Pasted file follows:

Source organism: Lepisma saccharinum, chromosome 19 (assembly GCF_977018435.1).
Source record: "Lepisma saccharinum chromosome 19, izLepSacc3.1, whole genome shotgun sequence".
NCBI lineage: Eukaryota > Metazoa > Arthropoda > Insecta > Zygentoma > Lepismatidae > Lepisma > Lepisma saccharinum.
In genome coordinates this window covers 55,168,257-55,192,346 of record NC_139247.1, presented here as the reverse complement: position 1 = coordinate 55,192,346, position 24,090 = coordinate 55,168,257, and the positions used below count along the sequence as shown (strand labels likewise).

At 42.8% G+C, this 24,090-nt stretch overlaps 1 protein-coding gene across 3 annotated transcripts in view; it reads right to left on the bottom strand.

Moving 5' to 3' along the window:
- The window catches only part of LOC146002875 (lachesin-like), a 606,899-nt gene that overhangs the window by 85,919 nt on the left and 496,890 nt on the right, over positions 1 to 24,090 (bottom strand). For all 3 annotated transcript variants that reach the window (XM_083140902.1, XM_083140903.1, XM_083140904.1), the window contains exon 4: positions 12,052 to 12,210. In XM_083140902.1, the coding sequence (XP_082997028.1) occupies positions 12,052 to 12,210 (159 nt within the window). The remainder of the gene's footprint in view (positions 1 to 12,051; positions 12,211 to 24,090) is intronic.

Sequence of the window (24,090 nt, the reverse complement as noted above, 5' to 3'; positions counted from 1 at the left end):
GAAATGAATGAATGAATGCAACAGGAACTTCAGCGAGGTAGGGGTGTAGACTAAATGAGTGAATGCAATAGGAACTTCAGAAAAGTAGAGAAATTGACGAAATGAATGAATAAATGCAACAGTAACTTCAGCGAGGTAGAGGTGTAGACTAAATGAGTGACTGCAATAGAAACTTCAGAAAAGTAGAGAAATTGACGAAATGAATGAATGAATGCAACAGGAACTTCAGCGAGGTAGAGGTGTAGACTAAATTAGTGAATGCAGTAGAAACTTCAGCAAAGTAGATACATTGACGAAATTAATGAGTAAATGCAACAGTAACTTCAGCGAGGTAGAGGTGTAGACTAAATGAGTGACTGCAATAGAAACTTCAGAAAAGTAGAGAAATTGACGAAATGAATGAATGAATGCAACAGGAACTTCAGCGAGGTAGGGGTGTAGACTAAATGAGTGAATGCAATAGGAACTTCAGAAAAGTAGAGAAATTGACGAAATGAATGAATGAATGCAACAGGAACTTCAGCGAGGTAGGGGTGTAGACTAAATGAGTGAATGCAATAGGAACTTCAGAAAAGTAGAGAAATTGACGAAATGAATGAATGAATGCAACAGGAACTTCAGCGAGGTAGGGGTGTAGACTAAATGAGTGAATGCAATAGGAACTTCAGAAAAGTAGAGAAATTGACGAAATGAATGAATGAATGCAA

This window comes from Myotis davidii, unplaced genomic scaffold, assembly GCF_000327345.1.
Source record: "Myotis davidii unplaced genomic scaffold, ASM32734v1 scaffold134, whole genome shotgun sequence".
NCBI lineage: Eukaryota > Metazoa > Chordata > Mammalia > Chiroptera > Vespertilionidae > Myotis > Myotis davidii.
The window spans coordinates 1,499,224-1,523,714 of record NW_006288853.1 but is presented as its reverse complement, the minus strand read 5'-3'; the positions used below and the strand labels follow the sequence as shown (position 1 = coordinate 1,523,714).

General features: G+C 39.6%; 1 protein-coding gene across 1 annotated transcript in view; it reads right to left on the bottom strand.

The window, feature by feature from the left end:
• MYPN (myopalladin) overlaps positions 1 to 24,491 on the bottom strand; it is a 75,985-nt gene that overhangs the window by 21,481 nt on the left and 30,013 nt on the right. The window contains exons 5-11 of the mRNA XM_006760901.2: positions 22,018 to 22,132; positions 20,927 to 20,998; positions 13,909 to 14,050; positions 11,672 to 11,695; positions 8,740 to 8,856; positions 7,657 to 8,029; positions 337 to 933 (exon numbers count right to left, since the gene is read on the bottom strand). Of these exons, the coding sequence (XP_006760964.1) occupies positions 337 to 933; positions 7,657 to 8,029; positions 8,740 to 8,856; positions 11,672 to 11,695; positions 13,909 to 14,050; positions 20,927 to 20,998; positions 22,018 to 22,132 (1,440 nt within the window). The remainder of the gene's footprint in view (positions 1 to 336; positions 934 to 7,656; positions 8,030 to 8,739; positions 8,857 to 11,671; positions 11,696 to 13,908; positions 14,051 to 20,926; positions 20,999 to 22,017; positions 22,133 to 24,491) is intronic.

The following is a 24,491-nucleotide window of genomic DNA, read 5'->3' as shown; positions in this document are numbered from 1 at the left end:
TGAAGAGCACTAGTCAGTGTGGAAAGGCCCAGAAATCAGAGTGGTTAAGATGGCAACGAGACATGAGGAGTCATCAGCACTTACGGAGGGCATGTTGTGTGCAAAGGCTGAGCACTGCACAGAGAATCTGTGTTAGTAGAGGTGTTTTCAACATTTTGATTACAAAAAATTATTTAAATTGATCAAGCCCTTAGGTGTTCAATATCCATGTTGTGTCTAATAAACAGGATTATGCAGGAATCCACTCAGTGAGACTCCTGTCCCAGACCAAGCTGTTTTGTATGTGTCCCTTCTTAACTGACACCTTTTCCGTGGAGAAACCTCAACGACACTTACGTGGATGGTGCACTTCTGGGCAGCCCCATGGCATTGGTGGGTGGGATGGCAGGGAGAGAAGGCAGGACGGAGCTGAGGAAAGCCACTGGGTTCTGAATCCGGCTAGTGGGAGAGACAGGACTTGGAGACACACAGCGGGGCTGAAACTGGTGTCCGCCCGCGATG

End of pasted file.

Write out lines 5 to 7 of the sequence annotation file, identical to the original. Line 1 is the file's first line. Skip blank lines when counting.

At 42.8% G+C, this 24,090-nt stretch overlaps 1 protein-coding gene across 3 annotated transcripts in view; it reads right to left on the bottom strand.

Moving 5' to 3' along the window:
- The window catches only part of LOC146002875 (lachesin-like), a 606,899-nt gene that overhangs the window by 85,919 nt on the left and 496,890 nt on the right, over positions 1 to 24,090 (bottom strand). For all 3 annotated transcript variants that reach the window (XM_083140902.1, XM_083140903.1, XM_083140904.1), the window contains exon 4: positions 12,052 to 12,210. In XM_083140902.1, the coding sequence (XP_082997028.1) occupies positions 12,052 to 12,210 (159 nt within the window). The remainder of the gene's footprint in view (positions 1 to 12,051; positions 12,211 to 24,090) is intronic.